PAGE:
Protesters have shut down two key Tunisian phosphate mines in a weeks-long dispute over jobs, a mining company official said on Saturday.
The mostly unemployed university graduates blocked the entrances of sites in the central region of Gafsa to demand work, Ali Ouchetti, spokesman for the Gafsa Phosphate Company (CPG), told AFP.
"Production and transport of phosphates has been totally halted since yesterday (Friday) at the Metlaoui site because of demonstrations by dozens of unemployed" who stopped a bus carrying workers from entering the site, he said.
Protesters also prevented trucks carrying phosphate from leaving another site at Mdhilla, 15 kilometres (10 miles) to the south, where production had been halted for a week, he added.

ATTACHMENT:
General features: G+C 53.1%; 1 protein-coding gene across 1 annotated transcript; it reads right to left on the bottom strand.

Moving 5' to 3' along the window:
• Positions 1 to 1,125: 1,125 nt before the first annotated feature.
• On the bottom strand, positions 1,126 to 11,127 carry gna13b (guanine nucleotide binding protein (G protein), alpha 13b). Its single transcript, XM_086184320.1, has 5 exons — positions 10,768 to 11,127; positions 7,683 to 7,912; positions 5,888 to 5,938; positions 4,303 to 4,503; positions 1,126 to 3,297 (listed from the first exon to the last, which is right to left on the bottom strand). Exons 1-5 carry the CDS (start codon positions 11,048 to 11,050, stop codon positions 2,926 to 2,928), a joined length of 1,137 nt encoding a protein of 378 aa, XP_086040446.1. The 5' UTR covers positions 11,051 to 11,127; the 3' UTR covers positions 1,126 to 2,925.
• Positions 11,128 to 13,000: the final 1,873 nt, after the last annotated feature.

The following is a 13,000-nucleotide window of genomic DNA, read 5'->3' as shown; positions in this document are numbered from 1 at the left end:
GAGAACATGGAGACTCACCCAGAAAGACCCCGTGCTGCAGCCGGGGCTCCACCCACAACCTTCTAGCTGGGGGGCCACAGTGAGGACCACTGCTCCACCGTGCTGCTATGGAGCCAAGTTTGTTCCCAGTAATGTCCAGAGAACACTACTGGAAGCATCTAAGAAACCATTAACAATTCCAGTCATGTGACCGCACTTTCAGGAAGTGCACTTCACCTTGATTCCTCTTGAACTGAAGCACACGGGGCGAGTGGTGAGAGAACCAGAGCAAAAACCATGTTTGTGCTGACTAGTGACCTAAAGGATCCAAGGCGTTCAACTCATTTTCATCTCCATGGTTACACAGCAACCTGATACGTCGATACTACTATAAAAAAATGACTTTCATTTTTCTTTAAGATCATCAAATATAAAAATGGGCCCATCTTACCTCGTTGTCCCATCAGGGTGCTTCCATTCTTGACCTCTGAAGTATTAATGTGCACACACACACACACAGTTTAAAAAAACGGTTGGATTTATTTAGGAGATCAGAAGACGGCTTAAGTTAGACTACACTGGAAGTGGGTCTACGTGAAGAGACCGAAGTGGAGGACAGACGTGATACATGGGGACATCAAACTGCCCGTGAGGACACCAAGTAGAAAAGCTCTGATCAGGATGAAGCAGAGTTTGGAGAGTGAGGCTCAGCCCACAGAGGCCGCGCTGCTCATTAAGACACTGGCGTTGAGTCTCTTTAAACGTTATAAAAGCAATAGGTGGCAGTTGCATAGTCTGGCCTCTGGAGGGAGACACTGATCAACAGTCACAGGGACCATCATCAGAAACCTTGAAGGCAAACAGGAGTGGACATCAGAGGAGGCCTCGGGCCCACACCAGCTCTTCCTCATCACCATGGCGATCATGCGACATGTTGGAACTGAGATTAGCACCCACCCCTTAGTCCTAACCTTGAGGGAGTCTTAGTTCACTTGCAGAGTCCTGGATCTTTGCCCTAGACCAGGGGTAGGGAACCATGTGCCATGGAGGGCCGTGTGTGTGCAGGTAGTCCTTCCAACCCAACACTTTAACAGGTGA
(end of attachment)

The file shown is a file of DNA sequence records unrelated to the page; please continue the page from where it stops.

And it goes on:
Similar protests in August prompted government intervention, and the CPG agreed to run a competition to hire hundreds of graduates.
"We are protesting again after negotiations collapsed on Wednesday at the Ministry of Energy and Mines", said protest leader Ahmad al-Jdidi.
The CPG, one of the world's top phosphate producers, is the biggest employer in Gafsa, one of Tunisia's poorest areas.
The region witnessed an uprising in 2008 that was bloodily repressed by the regime of former dictator Zine El Abidine Ben Ali, which was toppled by a revolution in 2011.
In five years, Tunisia's phosphate production has fallen by 60 percent, Prime Minister Youssef Chahed said in late August. In June, President Beji Caid Essebsi said that had cost the country $5 billion (around two billion euros).
Tunisia is battling high unemployment and has been hit by a spate of labour protests and also jihadist attacks.
The government announced last week that British energy firm Petrofac would resume operations at a major gas plant that had been shut down since January by workers demanding permanent contracts.